I often admired them as perfect choice when life requires the car to be positively anonimous in driving/owning, whilst still exuding that ‘take a second glance’ admiration when approaching the car in the parking.

      Whereas, eg.,
      a VW, Renault or a Fiat product, would tend to ‘arrest’ your automotive attention, hence possibly too distracting from the sometimes pressing priorities.

      Opel’s design consistence and subtlety, in the last 30-35 years, is just fascinating.

      Almost without an exception.

      Even the Cascada looks properly honed through.


  5. What was it about 1980’s GM Europe plastics? The Corsa had the same problem:

    1. Others had the same problem at the same time: the Ford Sierra and Escort, for example – pretty much any car with an unpainted plastic bit somewhere.

    2. Yes, Bob Lutz should’ve, at least, given a reason for the greying plastic in his book.

      I remember as a kid I read in AutoPlus a tip sent in by a reader. It said to make a mix of oil and milk and with some cotton you had to rub the plastic with the mixture to make it look like new. I was so happy about this tip so I did it on the Renault 11 and it worked wonders, they looked jet black !
      I don’t remember very well but I think there was a little drawback, after a while the oil in the mix attracted a bit of dust but it was still a good solution. I remember I added strips pf red electrical tape in the groove of the bumpers and of the side strips to make it look even nicer. My father was quite impressed by the transformation but the electrical tape didn’t stick over time, I should have glued it.

    3. The first Corsa seemed to have an additional problem to the greying. Very often you could see them after a few years with their horizontal grille slats sunken down in the middle. Apparently there was a weak part in the plastic structure. Unfortunately I couldn’t find a picture showing this.

    4. Hi Simon,

      I wasn’t aware of this issue but I think we can see what you mean on the white Corsa below. Compared to the red one below, the top slat doesn’t look parallel anymore:

    5. ……And I’am not sure if this one had an accident or if it suffers from an aggravated case of the structural disease you described earlier.

    6. Before its major restyling there seemed to be 2 grilles, on top of the one pictured above there were these:

    7. Great pics, NRJ, they show exactly what I had in mind. Yes, maybe the second one was helped by a little push from the outside. What you show in the last picture is probably already a first facelift, before the major rework with the smaller headlights. Apparently they realised the poor quality of the first item and changed it. Interestingly, the notchback version had a separate bumper and grille from the start (see below). Maybe they could use the front bumper from these with the facelifted grille.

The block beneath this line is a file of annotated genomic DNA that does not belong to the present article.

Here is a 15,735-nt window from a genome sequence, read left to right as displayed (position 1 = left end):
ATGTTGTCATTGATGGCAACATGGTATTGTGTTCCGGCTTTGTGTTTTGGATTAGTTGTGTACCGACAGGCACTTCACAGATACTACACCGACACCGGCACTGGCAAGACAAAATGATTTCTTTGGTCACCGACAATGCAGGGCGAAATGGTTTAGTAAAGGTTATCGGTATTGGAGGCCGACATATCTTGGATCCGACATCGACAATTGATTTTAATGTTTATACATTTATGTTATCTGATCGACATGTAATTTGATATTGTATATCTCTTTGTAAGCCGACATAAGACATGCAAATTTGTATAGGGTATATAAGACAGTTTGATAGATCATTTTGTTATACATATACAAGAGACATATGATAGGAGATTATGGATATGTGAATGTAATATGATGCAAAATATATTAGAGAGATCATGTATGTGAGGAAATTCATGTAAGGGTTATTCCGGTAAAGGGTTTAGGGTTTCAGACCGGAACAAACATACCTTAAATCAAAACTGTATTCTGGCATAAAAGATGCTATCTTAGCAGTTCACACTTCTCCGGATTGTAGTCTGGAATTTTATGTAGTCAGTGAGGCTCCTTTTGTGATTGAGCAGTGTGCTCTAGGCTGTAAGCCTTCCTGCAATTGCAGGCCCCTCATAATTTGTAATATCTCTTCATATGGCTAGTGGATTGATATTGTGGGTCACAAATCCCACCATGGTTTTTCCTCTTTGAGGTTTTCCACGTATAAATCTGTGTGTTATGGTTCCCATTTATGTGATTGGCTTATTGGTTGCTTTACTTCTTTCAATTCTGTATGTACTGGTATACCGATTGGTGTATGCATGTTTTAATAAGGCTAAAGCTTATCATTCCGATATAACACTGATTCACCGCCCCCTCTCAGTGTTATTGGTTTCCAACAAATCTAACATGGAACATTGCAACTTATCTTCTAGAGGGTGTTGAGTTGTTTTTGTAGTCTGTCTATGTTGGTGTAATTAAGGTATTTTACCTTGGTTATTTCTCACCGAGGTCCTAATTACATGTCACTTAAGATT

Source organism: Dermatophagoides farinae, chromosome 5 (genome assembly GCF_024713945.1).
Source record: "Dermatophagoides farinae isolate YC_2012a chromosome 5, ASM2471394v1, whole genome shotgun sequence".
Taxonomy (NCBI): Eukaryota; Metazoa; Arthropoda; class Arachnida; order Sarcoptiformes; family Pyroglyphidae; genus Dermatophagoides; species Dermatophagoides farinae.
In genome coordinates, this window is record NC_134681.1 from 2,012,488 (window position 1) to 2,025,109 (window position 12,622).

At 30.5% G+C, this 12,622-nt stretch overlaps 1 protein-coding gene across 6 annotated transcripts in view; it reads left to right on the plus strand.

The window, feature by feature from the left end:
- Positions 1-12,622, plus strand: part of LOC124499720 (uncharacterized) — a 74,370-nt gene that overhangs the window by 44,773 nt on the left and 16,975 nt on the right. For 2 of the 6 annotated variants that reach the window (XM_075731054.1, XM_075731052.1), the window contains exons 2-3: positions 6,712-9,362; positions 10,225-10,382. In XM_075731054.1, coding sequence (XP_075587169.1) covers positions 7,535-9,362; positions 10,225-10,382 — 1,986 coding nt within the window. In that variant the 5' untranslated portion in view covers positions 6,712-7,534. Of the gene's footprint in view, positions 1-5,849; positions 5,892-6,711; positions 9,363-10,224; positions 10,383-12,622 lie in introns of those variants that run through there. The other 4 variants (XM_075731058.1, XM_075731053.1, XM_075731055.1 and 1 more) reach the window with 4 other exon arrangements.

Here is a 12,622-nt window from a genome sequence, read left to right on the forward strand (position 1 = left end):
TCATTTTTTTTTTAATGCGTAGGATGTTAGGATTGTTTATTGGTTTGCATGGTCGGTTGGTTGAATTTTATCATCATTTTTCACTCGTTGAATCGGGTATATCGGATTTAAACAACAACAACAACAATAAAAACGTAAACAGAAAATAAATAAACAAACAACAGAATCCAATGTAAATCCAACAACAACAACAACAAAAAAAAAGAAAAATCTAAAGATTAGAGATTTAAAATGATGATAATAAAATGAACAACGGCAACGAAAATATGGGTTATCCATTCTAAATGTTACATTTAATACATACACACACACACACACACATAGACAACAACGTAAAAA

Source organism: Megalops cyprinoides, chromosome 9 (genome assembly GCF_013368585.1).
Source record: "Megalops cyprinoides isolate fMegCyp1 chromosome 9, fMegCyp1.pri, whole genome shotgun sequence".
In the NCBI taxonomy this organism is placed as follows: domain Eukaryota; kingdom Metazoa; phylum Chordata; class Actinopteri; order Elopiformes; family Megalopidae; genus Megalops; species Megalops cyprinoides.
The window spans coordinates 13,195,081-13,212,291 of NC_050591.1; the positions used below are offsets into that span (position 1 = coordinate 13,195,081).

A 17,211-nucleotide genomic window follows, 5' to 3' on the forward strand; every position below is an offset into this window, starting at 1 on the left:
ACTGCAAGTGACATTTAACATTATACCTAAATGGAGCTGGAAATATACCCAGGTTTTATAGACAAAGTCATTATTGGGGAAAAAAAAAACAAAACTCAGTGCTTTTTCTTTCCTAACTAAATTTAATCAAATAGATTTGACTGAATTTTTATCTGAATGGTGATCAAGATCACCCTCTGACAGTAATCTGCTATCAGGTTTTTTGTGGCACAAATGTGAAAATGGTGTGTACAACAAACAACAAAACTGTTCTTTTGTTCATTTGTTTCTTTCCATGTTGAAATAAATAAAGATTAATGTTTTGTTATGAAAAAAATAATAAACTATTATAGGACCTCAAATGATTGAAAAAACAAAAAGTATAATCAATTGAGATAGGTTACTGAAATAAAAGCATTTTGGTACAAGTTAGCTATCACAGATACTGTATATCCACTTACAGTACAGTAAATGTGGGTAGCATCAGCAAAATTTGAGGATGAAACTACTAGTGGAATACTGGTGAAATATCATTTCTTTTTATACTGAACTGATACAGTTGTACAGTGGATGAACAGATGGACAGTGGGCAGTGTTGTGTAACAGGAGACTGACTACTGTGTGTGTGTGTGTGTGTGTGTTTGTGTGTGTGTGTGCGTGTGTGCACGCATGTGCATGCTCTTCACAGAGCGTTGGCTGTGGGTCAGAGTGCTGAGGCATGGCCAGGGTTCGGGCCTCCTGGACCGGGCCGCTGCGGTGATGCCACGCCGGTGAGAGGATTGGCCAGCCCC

Anyway, there is quite some variation between the Corsa variants in the first series. Probably today you wouldn’t bother with that much differentiation any more. For example, only the 3-door had the special flared wheelarches, 2, 4 and 5 door had conventional items.

  6. Ah yes, the facelifted Megane with the ‘Hercule Poirot’ moustache. Lovely!

    1. Ha! I was looking for a word for the grille but didn’t think of Hercule Poirot § Hitler came to my mind but he didn’t have a split moustache.

  7. I think it’s saddening, in this era of electric cars, to see how much car designers have become dependant on the grille (or rather grilles) as a design language crutch, a lazy way of communicating both corporate identity and design intent. Witness the excess of baroque chromework on “prestige” models, or the proliferation of begrilled openings of all kinds on “sporty” models, often out of all proportion to actual cooling requirements.

    In the context of an electric car, clearly a vast grille smeared across the front of the body makes little or no sense. But our designer friends seem currently to be either tooscared, too lazy, or simply unimaginative enough to do any better than just “slap on a fake one” instead. The Audi e-tron, Jaguar I-Pace, Mercedes EQS, Kia E-Niro and many others – they all display the same absurd solutions to this design problem. Only Tesla, with the Model 3, has found a different (and in my view, more honest) approach.